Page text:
CNN going all out, delivering strong Freddie Gray coverage

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When it comes to television, CNN has been in a league by itself in covering the Freddie Gray story.

From boots on the ground in Baltimore covering protests and press conferences Monday, to a non-stop lineup straight through prime time Tuesday night of interview shows trying to provide context, CNN is showing the competition what committed, competent, TV news coverage looks like.


Top-rated Fox News? Forget about it on this story. As of dinnertime Tuesday, I had yet to even see the citizen videos of Gray's arrest there. And the videos - with their sounds of Gray's anguished screams and images of his legs looking as if they could not function -- are the driving force behind this story.

Miguel Marquez, Suzanne Malveaux and the video and sound crews in Baltimore have given viewers a strong feel for events on the streets of Baltimore - particularly Tuesday at dusk as crowds gathered to protest and officials wondered what would happen when night fell. Marquez especially seemed to be in the middle of everything Tuesday night.


Most impressive were the news shows throughout the day and night, which were booked solid with strong analysts. And the talking-head analysts were not all the usual suspects.

Brooke Baldwin, for example, had Sun reporter Mark Puente on from Baltimore Tuesday. Puente is the reporter who chronicled how the City of Baltimore paid $5.7 million since 2011 to settle claims against police for the use of excessive force. Everyone's been quoting the statistic this week, but CNN brought on the guy who did the investigation that unearthed it.

Anderson Cooper was superb in pushing past the "I-am-determined-I-am-angry" talking-points rhetoric of Baltimore Mayor Stephanie Rawlings-Blake to press her on why she has so few concrete facts 10 days after the arrest of Gray. He was properly polite and respectful, but he also showed how hollow her rhetoric has been.

And give Cooper and his producers major journalistic points for the disclosure they provided in bringing on one of their experts Tuesday night. In introducing CNN legal analyst Sunny Hostin, Cooper said, "She's a former federal prosecutor. She worked in the Baltimore area, and, we should also mention, is friends with the Baltimore mayor."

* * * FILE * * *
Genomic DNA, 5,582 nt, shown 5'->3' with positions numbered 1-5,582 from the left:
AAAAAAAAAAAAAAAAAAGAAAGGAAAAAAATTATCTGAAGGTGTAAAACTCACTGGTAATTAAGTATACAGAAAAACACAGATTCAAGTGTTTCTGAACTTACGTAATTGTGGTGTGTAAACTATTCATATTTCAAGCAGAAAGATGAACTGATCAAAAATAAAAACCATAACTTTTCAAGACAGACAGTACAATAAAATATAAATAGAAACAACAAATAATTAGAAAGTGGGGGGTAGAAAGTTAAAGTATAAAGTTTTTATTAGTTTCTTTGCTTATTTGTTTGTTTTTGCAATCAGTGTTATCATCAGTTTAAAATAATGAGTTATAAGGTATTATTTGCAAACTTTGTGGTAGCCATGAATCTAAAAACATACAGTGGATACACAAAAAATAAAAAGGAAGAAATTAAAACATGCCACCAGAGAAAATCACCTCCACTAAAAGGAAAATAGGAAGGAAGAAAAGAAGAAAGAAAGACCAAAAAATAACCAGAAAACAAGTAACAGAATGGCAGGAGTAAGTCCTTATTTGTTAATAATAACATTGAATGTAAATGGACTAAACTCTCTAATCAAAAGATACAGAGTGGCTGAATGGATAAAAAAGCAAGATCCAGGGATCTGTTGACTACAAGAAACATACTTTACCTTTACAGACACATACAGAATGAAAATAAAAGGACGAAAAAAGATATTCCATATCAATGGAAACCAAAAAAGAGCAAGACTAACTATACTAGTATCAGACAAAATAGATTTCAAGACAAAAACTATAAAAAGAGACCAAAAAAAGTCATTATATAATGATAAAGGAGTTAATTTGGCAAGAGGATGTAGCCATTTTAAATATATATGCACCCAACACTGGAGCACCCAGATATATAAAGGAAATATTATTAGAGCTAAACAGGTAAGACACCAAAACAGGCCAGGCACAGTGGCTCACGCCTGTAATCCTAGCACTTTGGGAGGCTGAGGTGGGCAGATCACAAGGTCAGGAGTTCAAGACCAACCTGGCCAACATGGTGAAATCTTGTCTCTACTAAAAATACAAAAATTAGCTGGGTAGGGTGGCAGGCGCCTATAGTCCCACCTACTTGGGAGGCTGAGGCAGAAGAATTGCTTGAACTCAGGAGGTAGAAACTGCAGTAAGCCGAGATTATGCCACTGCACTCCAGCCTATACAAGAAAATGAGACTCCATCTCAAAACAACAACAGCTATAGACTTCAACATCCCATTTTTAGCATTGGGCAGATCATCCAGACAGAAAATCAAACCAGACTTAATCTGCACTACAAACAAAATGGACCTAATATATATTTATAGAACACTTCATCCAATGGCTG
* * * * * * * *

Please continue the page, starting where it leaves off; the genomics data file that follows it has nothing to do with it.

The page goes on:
They probably could have gotten away without disclosing her relationship with Rawlings-Blake, but it made a world of difference to me in trying to judge what Hostin had to say. Baltimore city officials and people who get contracts from the city should be as conscientious as "AC 360" about disclosing relationships.

The world of cable TV is rank with experts who have undisclosed relationships with some of the very people they are commenting on or evaluating for millions of viewers. Good for CNN in not allowing that to happen in even a minor way on a story as important as this.

Even Don Lemon, who has come under considerable critical fire for some of his words and actions as a show host, came through Tuesday night.

He interviewed William "Billy" Murphy, Jr., the Gray family attorney who surely set a record for media appearances the last two days. But, I'll tell you what, Murphy has been one super-effective TV advocate for his client. Murphy is still a very strong TV presence, but he's toned his rhetoric down a notch, in my estimation, and it makes him even more effective.


I am sure before it's over someone is going to blame the cable and network TV cameras for the protests -- especially if they should turn violent. Critics will say, as some did in Ferguson, that protesters are coming out to be seen on TV, suggesting that if the cameras were not there, the protests would not be happening.

That's an empty-headed insult to the many members of this community who are feeling intense emotions in the wake of Gray's death. I believe those feelings would demand release whether or not the cameras came to town.

But even if cameras do contribute in some ways to protests, I say they are still welcome -- as long as the people behind and in front of them make as strong an effort to do solid journalism and public affairs television as those from CNN have made the last two days in covering the aftermath of the death of Freddie Gray.